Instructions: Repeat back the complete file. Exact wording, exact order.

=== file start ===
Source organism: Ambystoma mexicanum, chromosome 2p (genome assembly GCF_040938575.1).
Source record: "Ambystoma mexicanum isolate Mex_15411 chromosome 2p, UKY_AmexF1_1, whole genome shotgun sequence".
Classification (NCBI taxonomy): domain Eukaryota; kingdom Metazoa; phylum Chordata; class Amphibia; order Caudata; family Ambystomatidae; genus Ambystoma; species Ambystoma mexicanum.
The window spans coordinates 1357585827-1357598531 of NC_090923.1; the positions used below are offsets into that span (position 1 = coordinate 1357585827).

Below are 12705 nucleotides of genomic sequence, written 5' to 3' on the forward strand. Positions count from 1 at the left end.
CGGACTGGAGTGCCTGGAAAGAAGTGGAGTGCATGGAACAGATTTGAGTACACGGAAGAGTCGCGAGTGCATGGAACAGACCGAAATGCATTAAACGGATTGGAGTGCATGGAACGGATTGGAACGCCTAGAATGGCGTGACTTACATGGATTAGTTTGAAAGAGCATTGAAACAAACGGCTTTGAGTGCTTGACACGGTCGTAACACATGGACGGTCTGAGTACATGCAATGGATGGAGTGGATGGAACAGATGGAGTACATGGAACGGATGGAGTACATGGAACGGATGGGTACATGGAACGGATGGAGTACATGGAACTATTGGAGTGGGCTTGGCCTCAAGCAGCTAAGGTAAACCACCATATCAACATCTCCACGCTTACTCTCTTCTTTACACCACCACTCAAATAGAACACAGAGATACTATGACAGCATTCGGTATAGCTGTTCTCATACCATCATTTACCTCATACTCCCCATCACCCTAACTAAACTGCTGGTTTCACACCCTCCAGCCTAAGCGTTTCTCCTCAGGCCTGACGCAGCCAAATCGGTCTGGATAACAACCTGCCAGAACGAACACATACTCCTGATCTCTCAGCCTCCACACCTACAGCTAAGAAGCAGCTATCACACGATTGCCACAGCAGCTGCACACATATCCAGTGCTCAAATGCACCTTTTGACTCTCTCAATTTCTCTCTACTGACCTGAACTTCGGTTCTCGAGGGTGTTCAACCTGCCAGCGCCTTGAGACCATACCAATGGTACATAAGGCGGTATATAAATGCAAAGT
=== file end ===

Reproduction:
Source organism: Ambystoma mexicanum, chromosome 2p (genome assembly GCF_040938575.1).
Source record: "Ambystoma mexicanum isolate Mex_15411 chromosome 2p, UKY_AmexF1_1, whole genome shotgun sequence".
Classification (NCBI taxonomy): domain Eukaryota; kingdom Metazoa; phylum Chordata; class Amphibia; order Caudata; family Ambystomatidae; genus Ambystoma; species Ambystoma mexicanum.
The window spans coordinates 1357585827-1357598531 of NC_090923.1; the positions used below are offsets into that span (position 1 = coordinate 1357585827).

Below are 12705 nucleotides of genomic sequence, written 5' to 3' on the forward strand. Positions count from 1 at the left end.
CGGACTGGAGTGCCTGGAAAGAAGTGGAGTGCATGGAACAGATTTGAGTACACGGAAGAGTCGCGAGTGCATGGAACAGACCGAAATGCATTAAACGGATTGGAGTGCATGGAACGGATTGGAACGCCTAGAATGGCGTGACTTACATGGATTAGTTTGAAAGAGCATTGAAACAAACGGCTTTGAGTGCTTGACACGGTCGTAACACATGGACGGTCTGAGTACATGCAATGGATGGAGTGGATGGAACAGATGGAGTACATGGAACGGATGGAGTACATGGAACGGATGGGTACATGGAACGGATGGAGTACATGGAACTATTGGAGTGGGCTTGGCCTCAAGCAGCTAAGGTAAACCACCATATCAACATCTCCACGCTTACTCTCTTCTTTACACCACCACTCAAATAGAACACAGAGATACTATGACAGCATTCGGTATAGCTGTTCTCATACCATCATTTACCTCATACTCCCCATCACCCTAACTAAACTGCTGGTTTCACACCCTCCAGCCTAAGCGTTTCTCCTCAGGCCTGACGCAGCCAAATCGGTCTGGATAACAACCTGCCAGAACGAACACATACTCCTGATCTCTCAGCCTCCACACCTACAGCTAAGAAGCAGCTATCACACGATTGCCACAGCAGCTGCACACATATCCAGTGCTCAAATGCACCTTTTGACTCTCTCAATTTCTCTCTACTGACCTGAACTTCGGTTCTCGAGGGTGTTCAACCTGCCAGCGCCTTGAGACCATACCAATGGTACATAAGGCGGTATATAAATGCAAAGT